LATE-NIGHT TIPS: Some poor, misguided Folklorama fans drift through the two-week cultural festival without attending the most exciting events of all — the late-night parties.
That’s when the onstage performers loosen up, fans are sometimes invited to sing with them, and everybody dances, eats and drinks into the wee hours. It’s the ultimate Folkorama experience.
Here’s your primer on where to find the hottest late-night events this week:
With the Olympics in full swing in Rio, you can expect the Alô Brasil party to be a bigger blast than ever this year. It’s on one big night only, Friday from 11 p.m. to 1:30 a.m., at the Bronx Community Centre, 720 Henderson Hwy.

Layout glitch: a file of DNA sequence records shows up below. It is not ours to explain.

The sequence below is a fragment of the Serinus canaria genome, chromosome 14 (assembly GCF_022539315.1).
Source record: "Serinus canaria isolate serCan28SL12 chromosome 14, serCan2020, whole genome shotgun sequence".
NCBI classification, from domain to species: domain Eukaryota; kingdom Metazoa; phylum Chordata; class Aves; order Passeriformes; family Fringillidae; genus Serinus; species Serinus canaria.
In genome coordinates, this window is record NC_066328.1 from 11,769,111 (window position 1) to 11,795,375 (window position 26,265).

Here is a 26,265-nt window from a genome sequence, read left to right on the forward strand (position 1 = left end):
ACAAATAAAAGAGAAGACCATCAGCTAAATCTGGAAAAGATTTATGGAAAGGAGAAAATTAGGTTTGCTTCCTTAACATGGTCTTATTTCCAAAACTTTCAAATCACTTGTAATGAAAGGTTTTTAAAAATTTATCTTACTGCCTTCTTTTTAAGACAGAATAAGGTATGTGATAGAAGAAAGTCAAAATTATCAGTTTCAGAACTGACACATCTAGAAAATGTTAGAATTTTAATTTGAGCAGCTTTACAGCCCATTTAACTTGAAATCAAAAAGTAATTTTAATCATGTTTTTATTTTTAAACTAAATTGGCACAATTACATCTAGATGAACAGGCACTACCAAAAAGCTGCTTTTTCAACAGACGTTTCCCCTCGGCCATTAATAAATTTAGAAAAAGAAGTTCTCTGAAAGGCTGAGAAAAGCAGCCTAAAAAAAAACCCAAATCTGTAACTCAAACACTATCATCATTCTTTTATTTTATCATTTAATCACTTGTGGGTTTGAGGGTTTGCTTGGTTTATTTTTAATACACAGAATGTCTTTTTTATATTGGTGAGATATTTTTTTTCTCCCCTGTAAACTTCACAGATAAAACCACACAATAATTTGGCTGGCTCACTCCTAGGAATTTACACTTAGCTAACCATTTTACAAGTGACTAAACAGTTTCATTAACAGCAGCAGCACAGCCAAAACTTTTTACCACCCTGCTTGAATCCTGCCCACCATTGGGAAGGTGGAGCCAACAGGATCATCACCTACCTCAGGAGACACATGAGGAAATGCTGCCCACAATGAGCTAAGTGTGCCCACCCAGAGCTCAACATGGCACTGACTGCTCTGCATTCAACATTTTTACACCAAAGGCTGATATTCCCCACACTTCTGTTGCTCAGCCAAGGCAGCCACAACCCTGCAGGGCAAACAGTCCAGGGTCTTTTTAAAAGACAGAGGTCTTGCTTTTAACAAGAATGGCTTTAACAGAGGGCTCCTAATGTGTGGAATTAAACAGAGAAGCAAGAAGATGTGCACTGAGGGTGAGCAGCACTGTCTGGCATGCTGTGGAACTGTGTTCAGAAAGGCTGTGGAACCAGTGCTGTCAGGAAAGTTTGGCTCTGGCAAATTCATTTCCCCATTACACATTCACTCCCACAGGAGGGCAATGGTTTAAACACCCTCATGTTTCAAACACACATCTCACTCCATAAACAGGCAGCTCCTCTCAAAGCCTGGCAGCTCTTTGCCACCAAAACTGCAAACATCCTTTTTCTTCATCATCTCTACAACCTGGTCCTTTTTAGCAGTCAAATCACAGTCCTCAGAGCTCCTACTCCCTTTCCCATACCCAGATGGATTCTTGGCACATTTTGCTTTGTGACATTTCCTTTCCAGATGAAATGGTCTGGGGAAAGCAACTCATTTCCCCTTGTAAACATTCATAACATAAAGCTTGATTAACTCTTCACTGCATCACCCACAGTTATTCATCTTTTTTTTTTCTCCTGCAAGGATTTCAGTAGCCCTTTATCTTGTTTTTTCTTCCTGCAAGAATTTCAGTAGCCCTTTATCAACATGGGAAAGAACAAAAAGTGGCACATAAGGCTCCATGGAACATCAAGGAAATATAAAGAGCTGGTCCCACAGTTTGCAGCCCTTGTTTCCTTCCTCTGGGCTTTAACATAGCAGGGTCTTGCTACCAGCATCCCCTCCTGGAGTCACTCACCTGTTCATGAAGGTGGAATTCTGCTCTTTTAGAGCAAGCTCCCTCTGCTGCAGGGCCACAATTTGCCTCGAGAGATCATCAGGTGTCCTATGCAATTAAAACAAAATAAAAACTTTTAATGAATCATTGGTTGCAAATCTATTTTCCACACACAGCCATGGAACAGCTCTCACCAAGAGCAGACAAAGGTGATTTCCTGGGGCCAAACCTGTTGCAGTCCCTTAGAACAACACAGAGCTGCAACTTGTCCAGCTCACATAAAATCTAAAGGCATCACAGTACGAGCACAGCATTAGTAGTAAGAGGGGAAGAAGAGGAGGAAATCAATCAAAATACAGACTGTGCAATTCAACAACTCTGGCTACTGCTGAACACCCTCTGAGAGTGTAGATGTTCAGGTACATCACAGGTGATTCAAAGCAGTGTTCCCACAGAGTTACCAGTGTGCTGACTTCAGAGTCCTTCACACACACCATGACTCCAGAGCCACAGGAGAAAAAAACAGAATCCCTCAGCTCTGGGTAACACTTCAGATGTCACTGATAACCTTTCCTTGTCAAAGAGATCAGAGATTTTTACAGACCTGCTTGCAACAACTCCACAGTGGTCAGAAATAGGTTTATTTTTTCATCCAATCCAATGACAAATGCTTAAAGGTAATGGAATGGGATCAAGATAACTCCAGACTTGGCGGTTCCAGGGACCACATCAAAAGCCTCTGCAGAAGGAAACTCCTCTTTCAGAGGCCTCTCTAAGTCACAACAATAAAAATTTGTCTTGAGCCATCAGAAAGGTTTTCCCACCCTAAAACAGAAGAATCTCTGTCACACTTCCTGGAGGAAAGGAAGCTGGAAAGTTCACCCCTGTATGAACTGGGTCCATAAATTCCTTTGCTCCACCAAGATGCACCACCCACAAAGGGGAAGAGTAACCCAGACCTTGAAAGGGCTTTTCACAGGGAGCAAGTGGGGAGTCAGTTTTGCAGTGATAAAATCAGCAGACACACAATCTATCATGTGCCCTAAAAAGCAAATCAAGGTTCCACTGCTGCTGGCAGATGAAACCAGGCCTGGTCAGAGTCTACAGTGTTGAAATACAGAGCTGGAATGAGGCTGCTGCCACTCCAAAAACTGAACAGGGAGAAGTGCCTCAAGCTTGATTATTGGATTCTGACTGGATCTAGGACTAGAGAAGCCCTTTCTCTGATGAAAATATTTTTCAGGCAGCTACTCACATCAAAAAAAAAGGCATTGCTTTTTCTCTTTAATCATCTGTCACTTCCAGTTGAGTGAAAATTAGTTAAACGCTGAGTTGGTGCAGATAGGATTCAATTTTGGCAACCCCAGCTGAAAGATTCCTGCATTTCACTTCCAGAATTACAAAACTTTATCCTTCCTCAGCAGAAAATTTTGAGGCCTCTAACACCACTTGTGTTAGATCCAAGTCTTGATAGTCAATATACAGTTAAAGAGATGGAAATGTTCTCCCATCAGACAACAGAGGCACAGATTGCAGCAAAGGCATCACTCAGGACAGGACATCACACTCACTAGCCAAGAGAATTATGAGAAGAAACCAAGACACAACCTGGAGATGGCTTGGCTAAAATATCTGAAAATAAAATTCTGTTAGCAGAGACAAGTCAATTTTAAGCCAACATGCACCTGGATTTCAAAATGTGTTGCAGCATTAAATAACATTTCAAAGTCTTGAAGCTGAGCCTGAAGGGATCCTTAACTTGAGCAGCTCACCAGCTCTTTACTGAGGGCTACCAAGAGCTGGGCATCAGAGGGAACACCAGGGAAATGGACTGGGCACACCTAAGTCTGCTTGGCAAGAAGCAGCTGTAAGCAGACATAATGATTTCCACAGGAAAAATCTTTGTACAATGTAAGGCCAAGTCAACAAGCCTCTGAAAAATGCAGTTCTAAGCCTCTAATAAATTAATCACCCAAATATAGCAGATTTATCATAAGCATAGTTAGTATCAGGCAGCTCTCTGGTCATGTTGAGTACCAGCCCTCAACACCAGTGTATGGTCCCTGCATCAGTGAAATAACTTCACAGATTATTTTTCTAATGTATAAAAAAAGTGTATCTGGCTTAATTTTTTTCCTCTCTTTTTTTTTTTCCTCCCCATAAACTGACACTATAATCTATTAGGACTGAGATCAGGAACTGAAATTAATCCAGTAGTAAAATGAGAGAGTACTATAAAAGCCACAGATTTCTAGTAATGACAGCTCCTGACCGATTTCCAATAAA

Saturday night is the Caribbean bash, from 11 p.m. to 2 a.m., at Centre culturel franco-manitobain, 340 Provencher Blvd.
The Cuban Pavilion has two late-night parties, Friday and Saturday nights from 11 p.m. to 2 a.m. at the RBC Convention Centre. Want a more intimate hot spot? Chile Lindo holds its late-night soirées Saturday and Sunday from 11 p.m. to 2 a.m. at the Notre Dame Recreation Centre, 271 Rue de la Cathedrale.
And while you’re on the prowl, why not make it three nights in a row? Hit the German Pavilion at the German Society, 121 Charles St., for late-night bashes Thursday from 10 p.m. to 1 a.m. and Friday and Saturday from 11 p.m. to 2 a.m.
VINYL REVIVAL OPEN MIC: Because Vinyl Revival at 10 McGillivray Place is a coffee house as well as a music school and record store, adults, teens and the odd young kid show up at Wednesday night open-mic events. Instruments and backup players are provided.